4 years ago

Oxidative stress and DNA damage after cerebral ischemia: Potential therapeutic targets to preserve the genome and improve stroke recovery

The past two decades have witnessed remarkable advances in oxidative stress research, particularly in the context of ischemic brain injury. Oxidative stress in ischemic tissues compromises the integrity of the genome, resulting in DNA lesions, cell death in neurons, glial cells, and vascular cells, and impairments in neurological recovery after stroke. As DNA is particularly vulnerable to oxidative attack, cells have evolved the ability to induce multiple DNA repair mechanisms, including base excision repair (BER), nucleotide excision repair (NER) and non-homogenous endpoint jointing (NHEJ). Defective DNA repair is tightly correlated with worse neurological outcomes after stroke, whereas upregulation of DNA repair enzymes, such as APE1, OGG1, and XRCC1, improves long-term functional recovery following stroke. Indeed, DNA damage and repair are now known to play critical roles in fundamental aspects of stroke recovery, such as neurogenesis, white matter recovery, and neurovascular unit remodeling. Several DNA repair enzymes are essential for comprehensive neural repair mechanisms after stroke, including Polβ and NEIL3 for neurogenesis, APE1 for white matter repair, Gadd45b for axonal regeneration, and DNA-PKs for neurovascular remodeling. This review discusses the emerging role of DNA damage and repair in functional recovery after stroke and highlights the contribution of DNA repair to regenerative elements after stroke.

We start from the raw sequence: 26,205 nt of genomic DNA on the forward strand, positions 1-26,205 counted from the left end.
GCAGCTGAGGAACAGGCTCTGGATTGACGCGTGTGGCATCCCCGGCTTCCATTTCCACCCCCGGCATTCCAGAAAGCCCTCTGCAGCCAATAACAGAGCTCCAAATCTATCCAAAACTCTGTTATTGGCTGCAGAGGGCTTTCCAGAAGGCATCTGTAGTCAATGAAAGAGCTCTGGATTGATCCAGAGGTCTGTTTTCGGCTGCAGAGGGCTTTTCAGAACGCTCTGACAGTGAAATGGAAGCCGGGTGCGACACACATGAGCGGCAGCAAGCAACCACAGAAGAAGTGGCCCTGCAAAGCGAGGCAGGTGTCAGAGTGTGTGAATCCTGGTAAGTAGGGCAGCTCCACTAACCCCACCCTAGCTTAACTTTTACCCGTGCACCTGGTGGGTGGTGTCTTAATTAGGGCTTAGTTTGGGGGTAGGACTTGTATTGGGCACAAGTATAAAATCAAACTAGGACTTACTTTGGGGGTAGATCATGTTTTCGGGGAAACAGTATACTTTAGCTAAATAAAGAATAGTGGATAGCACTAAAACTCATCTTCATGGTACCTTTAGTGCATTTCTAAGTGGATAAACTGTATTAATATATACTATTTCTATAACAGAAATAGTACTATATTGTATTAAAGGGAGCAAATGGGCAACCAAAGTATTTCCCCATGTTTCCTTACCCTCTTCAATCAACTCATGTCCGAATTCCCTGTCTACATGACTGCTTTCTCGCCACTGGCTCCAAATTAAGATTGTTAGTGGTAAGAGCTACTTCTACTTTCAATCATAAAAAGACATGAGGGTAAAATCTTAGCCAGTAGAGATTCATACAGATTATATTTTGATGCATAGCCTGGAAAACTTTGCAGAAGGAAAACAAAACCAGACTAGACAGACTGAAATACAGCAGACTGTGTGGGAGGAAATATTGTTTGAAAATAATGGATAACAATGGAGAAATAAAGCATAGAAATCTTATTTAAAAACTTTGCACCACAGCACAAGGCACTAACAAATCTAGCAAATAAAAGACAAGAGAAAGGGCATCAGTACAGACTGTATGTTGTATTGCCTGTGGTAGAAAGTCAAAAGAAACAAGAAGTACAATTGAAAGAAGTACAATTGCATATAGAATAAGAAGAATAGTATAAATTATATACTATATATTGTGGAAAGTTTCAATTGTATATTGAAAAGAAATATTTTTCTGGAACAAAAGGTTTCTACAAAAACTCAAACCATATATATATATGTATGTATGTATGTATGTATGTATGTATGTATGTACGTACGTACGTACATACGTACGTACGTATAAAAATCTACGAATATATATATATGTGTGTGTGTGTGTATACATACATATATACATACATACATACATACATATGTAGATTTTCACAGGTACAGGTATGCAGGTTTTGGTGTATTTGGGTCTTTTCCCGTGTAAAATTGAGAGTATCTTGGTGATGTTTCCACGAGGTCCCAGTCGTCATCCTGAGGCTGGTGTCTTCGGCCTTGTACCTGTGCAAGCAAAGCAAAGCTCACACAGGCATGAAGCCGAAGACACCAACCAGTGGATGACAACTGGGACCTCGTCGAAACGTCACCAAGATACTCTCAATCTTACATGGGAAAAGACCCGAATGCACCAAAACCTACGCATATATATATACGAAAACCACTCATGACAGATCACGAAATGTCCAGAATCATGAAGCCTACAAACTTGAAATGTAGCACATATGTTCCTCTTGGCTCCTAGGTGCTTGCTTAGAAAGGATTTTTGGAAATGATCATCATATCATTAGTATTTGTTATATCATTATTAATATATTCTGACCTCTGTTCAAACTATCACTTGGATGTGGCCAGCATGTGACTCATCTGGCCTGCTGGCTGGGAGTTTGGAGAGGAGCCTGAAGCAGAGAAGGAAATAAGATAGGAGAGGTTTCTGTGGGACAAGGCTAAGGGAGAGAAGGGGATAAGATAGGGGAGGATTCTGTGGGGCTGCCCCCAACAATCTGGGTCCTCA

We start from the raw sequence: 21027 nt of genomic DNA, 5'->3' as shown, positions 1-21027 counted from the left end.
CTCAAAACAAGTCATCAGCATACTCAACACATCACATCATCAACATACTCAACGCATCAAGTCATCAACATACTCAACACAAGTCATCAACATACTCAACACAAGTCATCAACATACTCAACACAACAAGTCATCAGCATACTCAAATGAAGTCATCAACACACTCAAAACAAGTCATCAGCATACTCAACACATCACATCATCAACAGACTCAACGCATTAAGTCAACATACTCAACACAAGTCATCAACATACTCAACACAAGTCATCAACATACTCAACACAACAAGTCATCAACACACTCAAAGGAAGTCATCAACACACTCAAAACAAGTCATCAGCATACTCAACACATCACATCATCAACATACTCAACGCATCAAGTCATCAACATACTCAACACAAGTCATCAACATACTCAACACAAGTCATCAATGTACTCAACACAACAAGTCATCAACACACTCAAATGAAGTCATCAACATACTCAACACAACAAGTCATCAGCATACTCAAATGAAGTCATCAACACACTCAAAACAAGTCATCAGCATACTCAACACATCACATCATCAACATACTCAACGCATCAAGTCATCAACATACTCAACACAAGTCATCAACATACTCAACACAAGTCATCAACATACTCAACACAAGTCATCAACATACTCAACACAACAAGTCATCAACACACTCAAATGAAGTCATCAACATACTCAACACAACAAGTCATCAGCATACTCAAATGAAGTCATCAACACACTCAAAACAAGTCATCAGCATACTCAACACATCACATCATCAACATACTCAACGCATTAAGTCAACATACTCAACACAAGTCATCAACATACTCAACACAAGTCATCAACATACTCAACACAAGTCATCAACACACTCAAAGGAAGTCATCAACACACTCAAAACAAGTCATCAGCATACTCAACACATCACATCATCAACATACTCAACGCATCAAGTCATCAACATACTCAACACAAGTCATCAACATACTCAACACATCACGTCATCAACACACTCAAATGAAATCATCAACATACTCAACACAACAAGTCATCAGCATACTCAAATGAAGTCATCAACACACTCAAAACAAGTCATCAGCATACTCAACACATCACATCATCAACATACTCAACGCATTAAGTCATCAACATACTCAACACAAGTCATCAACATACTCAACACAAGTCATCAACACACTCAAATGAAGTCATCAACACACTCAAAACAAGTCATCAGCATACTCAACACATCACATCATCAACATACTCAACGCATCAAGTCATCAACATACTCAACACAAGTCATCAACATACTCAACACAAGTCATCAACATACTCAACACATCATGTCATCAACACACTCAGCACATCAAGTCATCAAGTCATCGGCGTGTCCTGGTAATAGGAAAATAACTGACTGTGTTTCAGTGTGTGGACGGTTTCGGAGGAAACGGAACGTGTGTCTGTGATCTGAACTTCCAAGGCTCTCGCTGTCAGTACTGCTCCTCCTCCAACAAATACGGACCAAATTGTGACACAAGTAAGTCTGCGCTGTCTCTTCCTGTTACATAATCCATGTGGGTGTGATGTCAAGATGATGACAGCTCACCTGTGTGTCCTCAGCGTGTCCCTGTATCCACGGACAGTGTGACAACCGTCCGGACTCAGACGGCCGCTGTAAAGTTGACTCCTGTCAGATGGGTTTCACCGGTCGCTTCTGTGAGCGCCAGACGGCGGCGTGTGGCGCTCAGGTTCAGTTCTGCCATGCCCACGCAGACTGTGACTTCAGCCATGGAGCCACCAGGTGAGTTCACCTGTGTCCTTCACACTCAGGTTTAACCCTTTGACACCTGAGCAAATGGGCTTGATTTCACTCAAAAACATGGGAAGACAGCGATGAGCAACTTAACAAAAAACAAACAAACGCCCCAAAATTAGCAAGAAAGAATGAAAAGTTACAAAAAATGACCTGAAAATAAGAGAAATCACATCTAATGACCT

Publisher URL: www.sciencedirect.com/science

DOI: S0028390817305208

You might also like
Discover & Discuss Important Research

Keeping up-to-date with research can feel impossible, with papers being published faster than you'll ever be able to read them. That's where Researcher comes in: we're simplifying discovery and making important discussions happen. With over 19,000 sources, including peer-reviewed journals, preprints, blogs, universities, podcasts and Live events across 10 research areas, you'll never miss what's important to you. It's like social media, but better. Oh, and we should mention - it's free.

  • Download from Google Play
  • Download from App Store
  • Download from AppInChina

Researcher displays publicly available abstracts and doesn’t host any full article content. If the content is open access, we will direct clicks from the abstracts to the publisher website and display the PDF copy on our platform. Clicks to view the full text will be directed to the publisher website, where only users with subscriptions or access through their institution are able to view the full article.